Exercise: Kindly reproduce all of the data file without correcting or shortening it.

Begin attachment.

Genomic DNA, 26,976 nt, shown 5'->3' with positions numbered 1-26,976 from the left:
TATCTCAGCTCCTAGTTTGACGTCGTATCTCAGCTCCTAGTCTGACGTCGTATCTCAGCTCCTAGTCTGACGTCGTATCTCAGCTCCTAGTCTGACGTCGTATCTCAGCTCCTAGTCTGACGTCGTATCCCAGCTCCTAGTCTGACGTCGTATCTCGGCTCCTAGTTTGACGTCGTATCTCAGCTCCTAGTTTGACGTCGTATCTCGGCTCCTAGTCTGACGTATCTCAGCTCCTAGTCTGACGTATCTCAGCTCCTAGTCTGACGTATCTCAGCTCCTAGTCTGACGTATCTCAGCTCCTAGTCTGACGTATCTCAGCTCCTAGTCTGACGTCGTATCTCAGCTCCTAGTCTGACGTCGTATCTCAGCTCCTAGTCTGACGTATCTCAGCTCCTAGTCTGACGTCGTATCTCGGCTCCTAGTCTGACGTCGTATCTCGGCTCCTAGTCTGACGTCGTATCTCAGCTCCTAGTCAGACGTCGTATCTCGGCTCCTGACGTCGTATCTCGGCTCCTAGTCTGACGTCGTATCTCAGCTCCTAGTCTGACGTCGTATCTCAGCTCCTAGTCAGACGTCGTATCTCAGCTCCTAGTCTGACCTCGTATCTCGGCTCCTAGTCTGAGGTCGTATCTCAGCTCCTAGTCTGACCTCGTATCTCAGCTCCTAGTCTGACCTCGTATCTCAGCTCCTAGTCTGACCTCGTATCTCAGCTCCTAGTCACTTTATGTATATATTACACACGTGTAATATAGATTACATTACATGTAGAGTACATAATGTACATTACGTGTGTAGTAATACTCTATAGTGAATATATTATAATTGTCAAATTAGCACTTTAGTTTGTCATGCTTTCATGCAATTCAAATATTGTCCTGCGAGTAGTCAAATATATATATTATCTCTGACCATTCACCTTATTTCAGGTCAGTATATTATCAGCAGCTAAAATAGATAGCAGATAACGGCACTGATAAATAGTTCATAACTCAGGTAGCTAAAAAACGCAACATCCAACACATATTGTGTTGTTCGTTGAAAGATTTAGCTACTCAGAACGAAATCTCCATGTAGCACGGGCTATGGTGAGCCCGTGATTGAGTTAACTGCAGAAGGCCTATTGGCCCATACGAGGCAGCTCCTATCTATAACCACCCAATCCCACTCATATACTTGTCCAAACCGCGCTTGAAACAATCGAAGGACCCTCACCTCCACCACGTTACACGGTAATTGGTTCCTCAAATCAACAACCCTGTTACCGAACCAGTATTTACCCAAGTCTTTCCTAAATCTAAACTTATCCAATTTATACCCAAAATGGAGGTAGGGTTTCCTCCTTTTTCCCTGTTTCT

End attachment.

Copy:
Genomic DNA, 26,976 nt, shown 5'->3' with positions numbered 1-26,976 from the left:
TATCTCAGCTCCTAGTTTGACGTCGTATCTCAGCTCCTAGTCTGACGTCGTATCTCAGCTCCTAGTCTGACGTCGTATCTCAGCTCCTAGTCTGACGTCGTATCTCAGCTCCTAGTCTGACGTCGTATCCCAGCTCCTAGTCTGACGTCGTATCTCGGCTCCTAGTTTGACGTCGTATCTCAGCTCCTAGTTTGACGTCGTATCTCGGCTCCTAGTCTGACGTATCTCAGCTCCTAGTCTGACGTATCTCAGCTCCTAGTCTGACGTATCTCAGCTCCTAGTCTGACGTATCTCAGCTCCTAGTCTGACGTATCTCAGCTCCTAGTCTGACGTCGTATCTCAGCTCCTAGTCTGACGTCGTATCTCAGCTCCTAGTCTGACGTATCTCAGCTCCTAGTCTGACGTCGTATCTCGGCTCCTAGTCTGACGTCGTATCTCGGCTCCTAGTCTGACGTCGTATCTCAGCTCCTAGTCAGACGTCGTATCTCGGCTCCTGACGTCGTATCTCGGCTCCTAGTCTGACGTCGTATCTCAGCTCCTAGTCTGACGTCGTATCTCAGCTCCTAGTCAGACGTCGTATCTCAGCTCCTAGTCTGACCTCGTATCTCGGCTCCTAGTCTGAGGTCGTATCTCAGCTCCTAGTCTGACCTCGTATCTCAGCTCCTAGTCTGACCTCGTATCTCAGCTCCTAGTCTGACCTCGTATCTCAGCTCCTAGTCACTTTATGTATATATTACACACGTGTAATATAGATTACATTACATGTAGAGTACATAATGTACATTACGTGTGTAGTAATACTCTATAGTGAATATATTATAATTGTCAAATTAGCACTTTAGTTTGTCATGCTTTCATGCAATTCAAATATTGTCCTGCGAGTAGTCAAATATATATATTATCTCTGACCATTCACCTTATTTCAGGTCAGTATATTATCAGCAGCTAAAATAGATAGCAGATAACGGCACTGATAAATAGTTCATAACTCAGGTAGCTAAAAAACGCAACATCCAACACATATTGTGTTGTTCGTTGAAAGATTTAGCTACTCAGAACGAAATCTCCATGTAGCACGGGCTATGGTGAGCCCGTGATTGAGTTAACTGCAGAAGGCCTATTGGCCCATACGAGGCAGCTCCTATCTATAACCACCCAATCCCACTCATATACTTGTCCAAACCGCGCTTGAAACAATCGAAGGACCCTCACCTCCACCACGTTACACGGTAATTGGTTCCTCAAATCAACAACCCTGTTACCGAACCAGTATTTACCCAAGTCTTTCCTAAATCTAAACTTATCCAATTTATACCCAAAATGGAGGTAGGGTTTCCTCCTTTTTCCCTGTTTCT